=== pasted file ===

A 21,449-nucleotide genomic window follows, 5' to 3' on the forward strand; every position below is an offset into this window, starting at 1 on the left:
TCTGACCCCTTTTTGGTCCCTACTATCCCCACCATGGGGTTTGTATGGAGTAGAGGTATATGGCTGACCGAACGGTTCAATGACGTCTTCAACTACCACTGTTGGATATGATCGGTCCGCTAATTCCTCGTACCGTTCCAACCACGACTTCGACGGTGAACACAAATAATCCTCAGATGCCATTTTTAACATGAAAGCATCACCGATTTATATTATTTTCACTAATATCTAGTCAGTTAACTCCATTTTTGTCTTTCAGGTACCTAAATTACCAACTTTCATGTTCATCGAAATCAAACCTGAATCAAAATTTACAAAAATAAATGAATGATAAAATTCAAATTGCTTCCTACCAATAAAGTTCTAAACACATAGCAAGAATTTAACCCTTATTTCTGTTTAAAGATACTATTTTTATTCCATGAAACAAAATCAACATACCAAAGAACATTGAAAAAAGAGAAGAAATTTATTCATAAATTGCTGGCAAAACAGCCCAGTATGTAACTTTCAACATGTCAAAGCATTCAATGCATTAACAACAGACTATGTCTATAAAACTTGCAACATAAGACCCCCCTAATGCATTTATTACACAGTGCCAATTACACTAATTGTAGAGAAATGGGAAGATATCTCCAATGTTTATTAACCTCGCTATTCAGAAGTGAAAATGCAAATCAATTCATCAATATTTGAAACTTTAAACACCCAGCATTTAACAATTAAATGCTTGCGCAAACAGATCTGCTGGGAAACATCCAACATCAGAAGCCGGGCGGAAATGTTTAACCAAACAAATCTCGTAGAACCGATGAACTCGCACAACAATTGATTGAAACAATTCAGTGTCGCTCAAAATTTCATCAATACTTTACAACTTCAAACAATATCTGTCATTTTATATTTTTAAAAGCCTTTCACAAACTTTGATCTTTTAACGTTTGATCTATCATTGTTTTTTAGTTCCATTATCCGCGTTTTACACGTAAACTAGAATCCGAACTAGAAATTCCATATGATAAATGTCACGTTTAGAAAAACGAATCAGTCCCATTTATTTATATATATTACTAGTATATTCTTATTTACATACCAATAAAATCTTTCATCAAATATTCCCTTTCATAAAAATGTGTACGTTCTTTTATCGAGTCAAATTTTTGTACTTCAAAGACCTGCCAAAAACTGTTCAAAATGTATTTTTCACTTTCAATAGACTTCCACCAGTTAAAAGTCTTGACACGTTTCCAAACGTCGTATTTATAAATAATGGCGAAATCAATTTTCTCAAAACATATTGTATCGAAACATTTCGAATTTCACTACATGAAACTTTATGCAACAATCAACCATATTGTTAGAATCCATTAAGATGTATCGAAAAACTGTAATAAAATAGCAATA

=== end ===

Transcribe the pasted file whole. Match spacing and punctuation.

A 21,449-nucleotide genomic window follows, 5' to 3' on the forward strand; every position below is an offset into this window, starting at 1 on the left:
TCTGACCCCTTTTTGGTCCCTACTATCCCCACCATGGGGTTTGTATGGAGTAGAGGTATATGGCTGACCGAACGGTTCAATGACGTCTTCAACTACCACTGTTGGATATGATCGGTCCGCTAATTCCTCGTACCGTTCCAACCACGACTTCGACGGTGAACACAAATAATCCTCAGATGCCATTTTTAACATGAAAGCATCACCGATTTATATTATTTTCACTAATATCTAGTCAGTTAACTCCATTTTTGTCTTTCAGGTACCTAAATTACCAACTTTCATGTTCATCGAAATCAAACCTGAATCAAAATTTACAAAAATAAATGAATGATAAAATTCAAATTGCTTCCTACCAATAAAGTTCTAAACACATAGCAAGAATTTAACCCTTATTTCTGTTTAAAGATACTATTTTTATTCCATGAAACAAAATCAACATACCAAAGAACATTGAAAAAAGAGAAGAAATTTATTCATAAATTGCTGGCAAAACAGCCCAGTATGTAACTTTCAACATGTCAAAGCATTCAATGCATTAACAACAGACTATGTCTATAAAACTTGCAACATAAGACCCCCCTAATGCATTTATTACACAGTGCCAATTACACTAATTGTAGAGAAATGGGAAGATATCTCCAATGTTTATTAACCTCGCTATTCAGAAGTGAAAATGCAAATCAATTCATCAATATTTGAAACTTTAAACACCCAGCATTTAACAATTAAATGCTTGCGCAAACAGATCTGCTGGGAAACATCCAACATCAGAAGCCGGGCGGAAATGTTTAACCAAACAAATCTCGTAGAACCGATGAACTCGCACAACAATTGATTGAAACAATTCAGTGTCGCTCAAAATTTCATCAATACTTTACAACTTCAAACAATATCTGTCATTTTATATTTTTAAAAGCCTTTCACAAACTTTGATCTTTTAACGTTTGATCTATCATTGTTTTTTAGTTCCATTATCCGCGTTTTACACGTAAACTAGAATCCGAACTAGAAATTCCATATGATAAATGTCACGTTTAGAAAAACGAATCAGTCCCATTTATTTATATATATTACTAGTATATTCTTATTTACATACCAATAAAATCTTTCATCAAATATTCCCTTTCATAAAAATGTGTACGTTCTTTTATCGAGTCAAATTTTTGTACTTCAAAGACCTGCCAAAAACTGTTCAAAATGTATTTTTCACTTTCAATAGACTTCCACCAGTTAAAAGTCTTGACACGTTTCCAAACGTCGTATTTATAAATAATGGCGAAATCAATTTTCTCAAAACATATTGTATCGAAACATTTCGAATTTCACTACATGAAACTTTATGCAACAATCAACCATATTGTTAGAATCCATTAAGATGTATCGAAAAACTGTAATAAAATAGCAATA